PARIS/SINGAPORE- Chicago soybean futures ticked lower on Wednesday, breaking a six-session run of gains, as concerns over Chinese demand and expectations of a record Brazilian crop weighed on the market.
Wheat futures edged lower as traders revised U.S. stocks by the U.S. Department of Agriculture (USDA) downwards against large global supplies that maintained strong export competition.
"Grain markets are lower on demand concerns," brokerage Allendale said.
The most-active soybean contract on the Chicago Board of Trade Sv1 was down 0.2% at $8.99-1/2 a bushel by 1208 GMT.
Soybeans had risen in each of the previous six sessions, recovering from a near three-month low struck at the start of last week, encouraged by signs of progress in trade negotiations between Beijing and Washington.
However, an approaching Dec. 15 deadline for a new round of U.S. tariffs on Chinese goods fuelled renewed caution on financial markets on Wednesday.
The U.S.-China trade dispute has already disrupted flows of soybeans and future demand for the oilseed could also be curbed by the massive outbreak of African swine fever in China.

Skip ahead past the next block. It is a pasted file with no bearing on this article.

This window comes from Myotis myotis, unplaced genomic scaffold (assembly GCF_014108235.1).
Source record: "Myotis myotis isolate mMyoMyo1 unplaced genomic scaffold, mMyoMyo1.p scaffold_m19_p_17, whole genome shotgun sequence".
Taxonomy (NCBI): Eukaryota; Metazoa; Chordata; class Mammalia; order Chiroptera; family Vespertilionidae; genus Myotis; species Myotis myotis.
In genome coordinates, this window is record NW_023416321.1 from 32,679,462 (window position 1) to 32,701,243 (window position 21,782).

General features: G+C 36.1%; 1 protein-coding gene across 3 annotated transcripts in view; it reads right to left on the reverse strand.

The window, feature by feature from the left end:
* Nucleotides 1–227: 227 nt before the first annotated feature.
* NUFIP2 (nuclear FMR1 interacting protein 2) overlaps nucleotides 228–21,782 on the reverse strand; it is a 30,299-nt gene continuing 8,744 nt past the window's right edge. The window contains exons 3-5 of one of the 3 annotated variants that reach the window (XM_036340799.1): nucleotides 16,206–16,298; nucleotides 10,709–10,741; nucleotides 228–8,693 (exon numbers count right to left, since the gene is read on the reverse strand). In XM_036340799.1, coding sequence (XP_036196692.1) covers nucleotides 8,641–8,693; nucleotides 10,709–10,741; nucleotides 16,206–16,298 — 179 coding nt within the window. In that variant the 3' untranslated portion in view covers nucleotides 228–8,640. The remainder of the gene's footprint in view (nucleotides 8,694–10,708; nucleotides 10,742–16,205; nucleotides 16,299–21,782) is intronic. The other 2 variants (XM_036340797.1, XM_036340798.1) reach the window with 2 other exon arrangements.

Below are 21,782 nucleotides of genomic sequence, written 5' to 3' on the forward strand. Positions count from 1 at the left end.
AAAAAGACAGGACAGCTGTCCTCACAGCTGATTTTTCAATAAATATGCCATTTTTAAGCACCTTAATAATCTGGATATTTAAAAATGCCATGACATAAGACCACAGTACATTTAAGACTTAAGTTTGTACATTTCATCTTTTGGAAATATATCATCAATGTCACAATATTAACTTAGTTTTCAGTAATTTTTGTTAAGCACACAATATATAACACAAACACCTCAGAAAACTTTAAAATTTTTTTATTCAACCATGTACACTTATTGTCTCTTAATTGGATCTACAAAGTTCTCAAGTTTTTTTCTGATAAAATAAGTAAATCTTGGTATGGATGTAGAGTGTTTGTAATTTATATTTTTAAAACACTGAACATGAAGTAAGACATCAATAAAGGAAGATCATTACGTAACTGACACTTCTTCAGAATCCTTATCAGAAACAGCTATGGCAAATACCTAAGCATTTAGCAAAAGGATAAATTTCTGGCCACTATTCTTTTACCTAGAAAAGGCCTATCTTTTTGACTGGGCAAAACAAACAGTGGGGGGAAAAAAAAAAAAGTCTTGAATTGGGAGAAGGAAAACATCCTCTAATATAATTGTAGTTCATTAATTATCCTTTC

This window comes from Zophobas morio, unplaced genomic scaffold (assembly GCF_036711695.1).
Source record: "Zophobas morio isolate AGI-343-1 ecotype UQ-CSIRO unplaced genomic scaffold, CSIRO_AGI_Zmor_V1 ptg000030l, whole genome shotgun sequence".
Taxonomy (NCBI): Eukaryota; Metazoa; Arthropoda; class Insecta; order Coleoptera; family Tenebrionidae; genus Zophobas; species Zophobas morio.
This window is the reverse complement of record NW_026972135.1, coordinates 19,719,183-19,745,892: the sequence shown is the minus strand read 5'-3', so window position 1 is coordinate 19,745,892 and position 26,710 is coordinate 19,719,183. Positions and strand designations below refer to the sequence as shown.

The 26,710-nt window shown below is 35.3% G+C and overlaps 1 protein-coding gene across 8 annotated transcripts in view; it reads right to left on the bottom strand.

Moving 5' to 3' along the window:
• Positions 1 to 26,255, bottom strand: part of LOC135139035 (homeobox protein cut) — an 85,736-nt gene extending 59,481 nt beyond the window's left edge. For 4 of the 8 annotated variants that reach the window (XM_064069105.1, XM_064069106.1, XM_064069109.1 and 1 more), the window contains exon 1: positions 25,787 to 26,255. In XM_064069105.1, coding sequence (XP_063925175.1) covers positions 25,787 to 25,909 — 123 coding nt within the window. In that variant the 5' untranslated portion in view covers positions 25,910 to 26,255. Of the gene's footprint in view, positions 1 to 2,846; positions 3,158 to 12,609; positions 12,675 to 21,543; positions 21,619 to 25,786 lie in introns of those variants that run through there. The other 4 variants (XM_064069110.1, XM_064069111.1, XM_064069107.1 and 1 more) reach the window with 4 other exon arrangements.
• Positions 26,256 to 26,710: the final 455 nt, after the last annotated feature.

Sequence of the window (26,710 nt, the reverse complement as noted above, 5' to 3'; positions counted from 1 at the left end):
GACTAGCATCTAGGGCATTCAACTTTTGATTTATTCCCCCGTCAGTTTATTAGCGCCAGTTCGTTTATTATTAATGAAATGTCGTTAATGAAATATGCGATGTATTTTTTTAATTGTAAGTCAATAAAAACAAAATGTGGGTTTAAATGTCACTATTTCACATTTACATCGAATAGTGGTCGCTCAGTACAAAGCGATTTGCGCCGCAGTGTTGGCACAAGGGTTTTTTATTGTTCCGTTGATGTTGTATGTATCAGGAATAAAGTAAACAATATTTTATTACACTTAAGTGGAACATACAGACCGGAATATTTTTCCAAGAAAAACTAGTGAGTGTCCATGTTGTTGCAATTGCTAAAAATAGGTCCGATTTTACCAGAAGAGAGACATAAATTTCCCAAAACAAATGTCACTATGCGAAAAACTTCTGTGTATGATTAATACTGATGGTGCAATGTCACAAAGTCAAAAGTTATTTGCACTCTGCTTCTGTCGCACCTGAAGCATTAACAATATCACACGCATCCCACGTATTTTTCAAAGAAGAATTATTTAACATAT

"Soybeans are coming off a bit. Even if a trade deal is reached between Washington and Beijing, Chinese demand for beans in the near term will be impacted by the swine fever," said Phin Ziebell, agribusiness economist at National Australia Bank.
Analysts and traders expect Chinese pork output to continue to fall next year due to the impact of swine fever, which should curb demand for soy-based animal feed.
Soybean prices were also being capped by expectations of a record harvest in Brazil in the coming months.
The USDA, in its monthly supply-demand report on Tuesday, kept its forecast for Brazil's 2019-2020 soybean crop at 123 million tonnes, close to an average of 122.7 million in a Reuters survey of 16 market analysts.
CBOT wheat lost 0.6% to $5.20-3/4 a bushel. Corn eased 0.4% to $3.75-1/2 a bushel.
Wheat drew support on Tuesday from the USDA's projection that U.S. supplies of wheat will fall to a five-year low, supported by increased export demand.
However, the international market continued to see strong competition from European and Black Sea wheat origins.
There was no U.S. wheat offered in a snap tender by Egypt's state grain buyer, which bought 355,000 tonnes of Russian, Romanian, Ukrainian and French wheat.
(Reporting by Gus Trompiz in Paris and Naveen Thukral in Singapore; editing by Uttaresh.V and David Evans) ((email@example.com; +33 1 49 49 52 18; Reuters Messaging: firstname.lastname@example.org))